new meanings to classic entities

Fearful Sphere by Sam Knowles
Simon Oldfield Gallery

The Great Enterprise (2011) - in-situ installation

Managed to catch Sam Knowles's 1st solo show on the last day. Seeing Sam's works in Simon Oldfield's gallery feels like walking in the fantasy of a maverick writer's residence. The physical twists he made from vintage books are like a whimsical mind liberated from the written thoughts in these publications.

The Great Enterprise (2011) - in-situ installation

overview of the show - video link

The Prince of Talleyrand (2011)

There're 2 general directions to which Sam detours the meanings of the classic entities - treating them simply as a 2D canvas predefined with meanings and applying gold plates on that; or treating them as patterned 3D raw materials and arranging them in ways to create a twisted perspective.

Death Comes as the End (2011)

Death Comes as the End (2011) - close up

Death Comes as the End (2011) - the 3 book covers used

In today's world of flooding symbols & icons, Sam has re-discovered the hidden classics in everyone's bookshelves and made them into relevant objects again - after all, who would spend a day to read a book today?

Full photo set

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Further Readings:
Page - feature post by Aesthetica, 11.05.2011
Page - official page of the show in Simon Oldfield's website
Page - official page of the artist

the fragile act of balance

I Did It My Way and Took the High Way by Alejandro Almanza Pereda

Hoxton square is becoming an essential gallery circuit recently with power player White Cube as well as 20 Hoxton Square (which has hosted a show brought in by Mario Testino earlier this year), the yet-to-be-rebuilt-by-zaha-hadid ROVE (founded by New York art dealer Kenny Schachter), the newish Ibid Projects relocated from the Vyner Street circuit and the funky multifunctional space KK Outlet (a communications agency with a gallery and bookshop). Each of them has its own character but they all bring in exciting shows all the time to visitors who may be just coming over to enjoy a picnic in the lawn. Even though you may not be a huge art fan, it seems often that you can find one show you like among these galleries around the square.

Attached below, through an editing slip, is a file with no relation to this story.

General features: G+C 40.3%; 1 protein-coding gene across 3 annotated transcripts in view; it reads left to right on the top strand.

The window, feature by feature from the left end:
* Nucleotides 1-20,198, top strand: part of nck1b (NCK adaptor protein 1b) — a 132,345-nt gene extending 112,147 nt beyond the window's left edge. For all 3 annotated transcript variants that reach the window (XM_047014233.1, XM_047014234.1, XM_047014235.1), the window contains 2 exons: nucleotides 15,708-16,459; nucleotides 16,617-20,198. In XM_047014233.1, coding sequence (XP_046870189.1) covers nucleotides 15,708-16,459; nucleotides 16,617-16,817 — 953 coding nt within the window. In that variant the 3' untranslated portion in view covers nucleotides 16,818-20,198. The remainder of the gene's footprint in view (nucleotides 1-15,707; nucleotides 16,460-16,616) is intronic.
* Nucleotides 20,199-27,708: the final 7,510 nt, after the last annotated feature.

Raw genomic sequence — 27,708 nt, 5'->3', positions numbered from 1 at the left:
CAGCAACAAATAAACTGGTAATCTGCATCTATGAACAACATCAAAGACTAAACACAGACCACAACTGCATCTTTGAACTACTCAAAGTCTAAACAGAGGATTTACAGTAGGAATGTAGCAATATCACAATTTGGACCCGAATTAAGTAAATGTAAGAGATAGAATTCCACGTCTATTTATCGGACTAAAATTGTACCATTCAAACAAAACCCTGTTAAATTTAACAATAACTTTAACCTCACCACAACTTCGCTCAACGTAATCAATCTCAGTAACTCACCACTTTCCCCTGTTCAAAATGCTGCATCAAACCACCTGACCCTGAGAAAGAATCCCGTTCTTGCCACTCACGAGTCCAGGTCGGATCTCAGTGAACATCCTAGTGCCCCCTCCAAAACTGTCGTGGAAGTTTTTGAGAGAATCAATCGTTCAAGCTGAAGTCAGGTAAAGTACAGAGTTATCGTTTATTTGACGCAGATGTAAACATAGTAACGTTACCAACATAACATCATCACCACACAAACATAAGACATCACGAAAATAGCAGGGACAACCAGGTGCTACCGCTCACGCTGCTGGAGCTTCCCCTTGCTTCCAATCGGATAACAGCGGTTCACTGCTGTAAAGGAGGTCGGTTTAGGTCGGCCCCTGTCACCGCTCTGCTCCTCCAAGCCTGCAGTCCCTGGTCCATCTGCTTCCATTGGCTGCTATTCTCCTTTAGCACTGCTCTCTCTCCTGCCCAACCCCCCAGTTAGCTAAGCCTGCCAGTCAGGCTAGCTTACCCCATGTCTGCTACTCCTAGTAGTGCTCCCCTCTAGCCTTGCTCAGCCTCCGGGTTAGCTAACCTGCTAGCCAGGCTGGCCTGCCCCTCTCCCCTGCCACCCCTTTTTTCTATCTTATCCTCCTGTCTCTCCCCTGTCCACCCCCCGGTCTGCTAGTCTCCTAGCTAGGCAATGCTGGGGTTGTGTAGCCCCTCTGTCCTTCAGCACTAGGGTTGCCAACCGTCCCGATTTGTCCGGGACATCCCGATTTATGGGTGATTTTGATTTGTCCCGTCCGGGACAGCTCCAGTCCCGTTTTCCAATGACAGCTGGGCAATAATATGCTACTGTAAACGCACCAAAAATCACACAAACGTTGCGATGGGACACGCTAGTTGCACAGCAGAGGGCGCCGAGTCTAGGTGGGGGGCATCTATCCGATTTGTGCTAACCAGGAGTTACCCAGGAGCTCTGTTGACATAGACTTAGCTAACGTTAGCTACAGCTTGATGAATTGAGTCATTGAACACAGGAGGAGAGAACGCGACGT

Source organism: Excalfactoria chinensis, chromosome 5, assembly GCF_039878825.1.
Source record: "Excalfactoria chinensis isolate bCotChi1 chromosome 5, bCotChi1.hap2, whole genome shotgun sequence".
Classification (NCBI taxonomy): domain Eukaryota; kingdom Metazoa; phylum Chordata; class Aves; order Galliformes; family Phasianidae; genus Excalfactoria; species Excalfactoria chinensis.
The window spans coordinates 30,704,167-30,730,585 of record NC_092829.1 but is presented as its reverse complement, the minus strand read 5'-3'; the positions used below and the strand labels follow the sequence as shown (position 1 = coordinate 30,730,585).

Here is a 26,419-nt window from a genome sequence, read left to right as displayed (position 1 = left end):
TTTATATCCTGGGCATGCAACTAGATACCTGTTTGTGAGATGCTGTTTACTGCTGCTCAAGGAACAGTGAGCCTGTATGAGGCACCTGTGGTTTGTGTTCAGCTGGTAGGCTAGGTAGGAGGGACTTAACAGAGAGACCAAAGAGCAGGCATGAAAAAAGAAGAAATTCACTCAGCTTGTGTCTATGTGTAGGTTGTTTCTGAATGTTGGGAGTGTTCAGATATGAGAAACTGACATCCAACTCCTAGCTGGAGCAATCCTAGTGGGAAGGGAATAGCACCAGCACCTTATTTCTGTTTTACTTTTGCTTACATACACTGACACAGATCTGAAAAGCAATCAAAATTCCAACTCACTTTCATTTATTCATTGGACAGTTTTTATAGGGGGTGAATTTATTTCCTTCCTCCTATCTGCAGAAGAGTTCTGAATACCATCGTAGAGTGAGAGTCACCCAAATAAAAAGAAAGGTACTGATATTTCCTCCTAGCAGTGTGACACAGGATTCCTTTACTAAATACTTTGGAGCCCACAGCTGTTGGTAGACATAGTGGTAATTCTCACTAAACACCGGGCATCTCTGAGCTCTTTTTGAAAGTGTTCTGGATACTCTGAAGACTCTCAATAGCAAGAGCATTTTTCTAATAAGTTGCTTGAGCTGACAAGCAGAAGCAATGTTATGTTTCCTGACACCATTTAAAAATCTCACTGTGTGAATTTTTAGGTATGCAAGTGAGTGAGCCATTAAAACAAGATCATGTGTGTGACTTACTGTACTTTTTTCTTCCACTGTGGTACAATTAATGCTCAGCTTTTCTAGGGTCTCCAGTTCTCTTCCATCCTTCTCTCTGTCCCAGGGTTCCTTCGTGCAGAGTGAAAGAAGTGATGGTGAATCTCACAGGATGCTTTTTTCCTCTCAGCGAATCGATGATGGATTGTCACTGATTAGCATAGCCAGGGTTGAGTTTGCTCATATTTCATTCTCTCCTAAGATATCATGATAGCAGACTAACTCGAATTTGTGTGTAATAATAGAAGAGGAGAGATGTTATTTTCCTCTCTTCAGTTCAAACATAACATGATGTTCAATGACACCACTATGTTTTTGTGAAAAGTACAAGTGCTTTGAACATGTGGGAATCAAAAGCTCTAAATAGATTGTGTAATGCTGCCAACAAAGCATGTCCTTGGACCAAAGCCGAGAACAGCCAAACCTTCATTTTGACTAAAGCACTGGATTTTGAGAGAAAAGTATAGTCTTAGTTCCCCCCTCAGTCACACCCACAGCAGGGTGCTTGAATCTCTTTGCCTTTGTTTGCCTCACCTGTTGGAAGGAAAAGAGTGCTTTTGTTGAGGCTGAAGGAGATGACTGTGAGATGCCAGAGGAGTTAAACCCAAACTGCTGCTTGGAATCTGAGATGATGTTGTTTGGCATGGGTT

Burning the Candle at Both Ends (2011)

Take the current show in ROVE for example. It has joined force with Fundacion Magnolia to launch this 1st UK show of Mexican artist Alejandro Almanza Pereda. The exhibition includes new commissions and recent works in the form of installations, video and drawings.

After All These Years I Realise That it is Better to Live Outside the Garden with Her Than Inside Without Her (2011)

Known for questioning and challenging the rules of physics Alejandro fiercely explores the concept of gravity in his work. Relentlessly pushing these boundaries, Almanza Pereda relies purely on the forces of resistance to hold his works in place. He also religiously searches through flea markets, gathering used objects, many with local historical connection and others with the global presence of mass market goods. 

People that Live in Glass Houses Should Not Throw Stones (2011)

The gallery staff told us Burning the Candle at Both Ends(2011) by the entrance window (the top image above) is an on-site creation which the artist has spent almost a week finding the balance to hold the objects on the ceiling lamp. It was a pity we visited only after the artist has left London. Below are 2 interviews a few years ago -

Interview with the artist for his exhibition in Minneapolis Minnesota by TheSoapFactory, 08-01-2008

Alejandro with one of his neon tube construction in this interview by jun60mx, 12-02-2007

Alenjandro's way of creating art can be said as resembling the ancient nomadic tribe - wherever he goes, he would cultivate there and harvest his crops to make a living. It can also be said as organic - the ultimate appearance of his sculptures is largely decided by the force of nature, not his own will. In these gravity defying installations, the universal and the individual co-exist beautifully.

Full photo set


Further Readings -

Page: Official website of the artist
Page: Profile of the artist in Magnanmetz Gallery

two distinct neighbours - part 2

The Space Between by Nigel Hall

Stretched/compressed (2006)